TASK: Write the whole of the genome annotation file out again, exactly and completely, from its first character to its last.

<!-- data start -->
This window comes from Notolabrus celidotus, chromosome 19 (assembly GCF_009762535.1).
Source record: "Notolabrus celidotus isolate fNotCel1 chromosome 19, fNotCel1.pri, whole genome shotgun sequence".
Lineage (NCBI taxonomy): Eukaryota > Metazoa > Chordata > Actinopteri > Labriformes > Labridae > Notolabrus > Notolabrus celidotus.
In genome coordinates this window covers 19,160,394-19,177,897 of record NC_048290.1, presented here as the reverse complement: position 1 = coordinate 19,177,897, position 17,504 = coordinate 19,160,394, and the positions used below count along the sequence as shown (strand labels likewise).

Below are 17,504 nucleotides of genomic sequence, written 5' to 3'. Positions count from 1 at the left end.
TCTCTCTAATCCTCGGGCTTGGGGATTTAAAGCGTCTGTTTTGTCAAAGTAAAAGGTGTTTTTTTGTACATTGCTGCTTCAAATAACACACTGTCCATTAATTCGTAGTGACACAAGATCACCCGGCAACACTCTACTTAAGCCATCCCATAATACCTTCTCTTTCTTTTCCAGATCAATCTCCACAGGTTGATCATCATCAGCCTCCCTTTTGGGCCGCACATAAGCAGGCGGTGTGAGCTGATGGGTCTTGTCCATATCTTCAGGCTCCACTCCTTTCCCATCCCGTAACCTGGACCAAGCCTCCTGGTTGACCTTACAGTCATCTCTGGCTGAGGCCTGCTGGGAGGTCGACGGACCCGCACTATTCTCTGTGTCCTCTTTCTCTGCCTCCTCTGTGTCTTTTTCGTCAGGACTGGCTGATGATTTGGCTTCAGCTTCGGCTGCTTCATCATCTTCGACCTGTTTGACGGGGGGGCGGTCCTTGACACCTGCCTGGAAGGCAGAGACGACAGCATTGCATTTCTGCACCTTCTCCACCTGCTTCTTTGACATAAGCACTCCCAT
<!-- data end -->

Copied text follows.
This window comes from Notolabrus celidotus, chromosome 19 (assembly GCF_009762535.1).
Source record: "Notolabrus celidotus isolate fNotCel1 chromosome 19, fNotCel1.pri, whole genome shotgun sequence".
Lineage (NCBI taxonomy): Eukaryota > Metazoa > Chordata > Actinopteri > Labriformes > Labridae > Notolabrus > Notolabrus celidotus.
In genome coordinates this window covers 19,160,394-19,177,897 of record NC_048290.1, presented here as the reverse complement: position 1 = coordinate 19,177,897, position 17,504 = coordinate 19,160,394, and the positions used below count along the sequence as shown (strand labels likewise).

Below are 17,504 nucleotides of genomic sequence, written 5' to 3'. Positions count from 1 at the left end.
TCTCTCTAATCCTCGGGCTTGGGGATTTAAAGCGTCTGTTTTGTCAAAGTAAAAGGTGTTTTTTTGTACATTGCTGCTTCAAATAACACACTGTCCATTAATTCGTAGTGACACAAGATCACCCGGCAACACTCTACTTAAGCCATCCCATAATACCTTCTCTTTCTTTTCCAGATCAATCTCCACAGGTTGATCATCATCAGCCTCCCTTTTGGGCCGCACATAAGCAGGCGGTGTGAGCTGATGGGTCTTGTCCATATCTTCAGGCTCCACTCCTTTCCCATCCCGTAACCTGGACCAAGCCTCCTGGTTGACCTTACAGTCATCTCTGGCTGAGGCCTGCTGGGAGGTCGACGGACCCGCACTATTCTCTGTGTCCTCTTTCTCTGCCTCCTCTGTGTCTTTTTCGTCAGGACTGGCTGATGATTTGGCTTCAGCTTCGGCTGCTTCATCATCTTCGACCTGTTTGACGGGGGGGCGGTCCTTGACACCTGCCTGGAAGGCAGAGACGACAGCATTGCATTTCTGCACCTTCTCCACCTGCTTCTTTGACATAAGCACTCCCAT